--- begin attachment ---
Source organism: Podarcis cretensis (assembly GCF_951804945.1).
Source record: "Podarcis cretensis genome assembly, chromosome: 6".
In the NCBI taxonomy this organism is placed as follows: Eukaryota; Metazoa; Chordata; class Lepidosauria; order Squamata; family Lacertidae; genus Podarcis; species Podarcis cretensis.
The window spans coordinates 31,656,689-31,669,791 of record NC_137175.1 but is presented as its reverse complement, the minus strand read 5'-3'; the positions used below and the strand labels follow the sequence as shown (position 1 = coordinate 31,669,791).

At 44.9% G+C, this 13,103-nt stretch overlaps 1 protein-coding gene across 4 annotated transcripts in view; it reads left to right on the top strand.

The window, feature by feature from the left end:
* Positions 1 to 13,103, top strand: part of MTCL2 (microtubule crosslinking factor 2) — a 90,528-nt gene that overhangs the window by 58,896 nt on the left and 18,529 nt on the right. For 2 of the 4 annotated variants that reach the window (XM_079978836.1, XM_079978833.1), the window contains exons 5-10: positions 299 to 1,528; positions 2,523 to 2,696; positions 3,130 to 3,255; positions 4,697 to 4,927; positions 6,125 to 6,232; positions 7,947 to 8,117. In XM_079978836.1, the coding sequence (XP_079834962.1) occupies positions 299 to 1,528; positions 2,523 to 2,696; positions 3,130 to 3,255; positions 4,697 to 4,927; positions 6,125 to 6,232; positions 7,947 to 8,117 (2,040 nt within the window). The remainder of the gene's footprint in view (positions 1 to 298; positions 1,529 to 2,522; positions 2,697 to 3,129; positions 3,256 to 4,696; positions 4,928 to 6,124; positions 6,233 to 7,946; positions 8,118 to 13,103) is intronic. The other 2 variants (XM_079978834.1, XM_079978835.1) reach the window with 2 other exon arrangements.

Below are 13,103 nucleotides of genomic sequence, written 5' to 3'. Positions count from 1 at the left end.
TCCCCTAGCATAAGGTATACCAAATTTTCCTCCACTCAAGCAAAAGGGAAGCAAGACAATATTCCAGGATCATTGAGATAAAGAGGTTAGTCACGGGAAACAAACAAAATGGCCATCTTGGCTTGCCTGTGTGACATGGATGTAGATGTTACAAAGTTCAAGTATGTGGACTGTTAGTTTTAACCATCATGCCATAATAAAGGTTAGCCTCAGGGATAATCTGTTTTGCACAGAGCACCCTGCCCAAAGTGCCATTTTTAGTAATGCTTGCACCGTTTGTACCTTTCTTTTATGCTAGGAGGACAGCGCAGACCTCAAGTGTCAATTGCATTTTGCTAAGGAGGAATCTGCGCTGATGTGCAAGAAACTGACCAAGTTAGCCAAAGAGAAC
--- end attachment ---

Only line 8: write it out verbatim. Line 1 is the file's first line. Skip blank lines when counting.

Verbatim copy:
Below are 13,103 nucleotides of genomic sequence, written 5' to 3'. Positions count from 1 at the left end.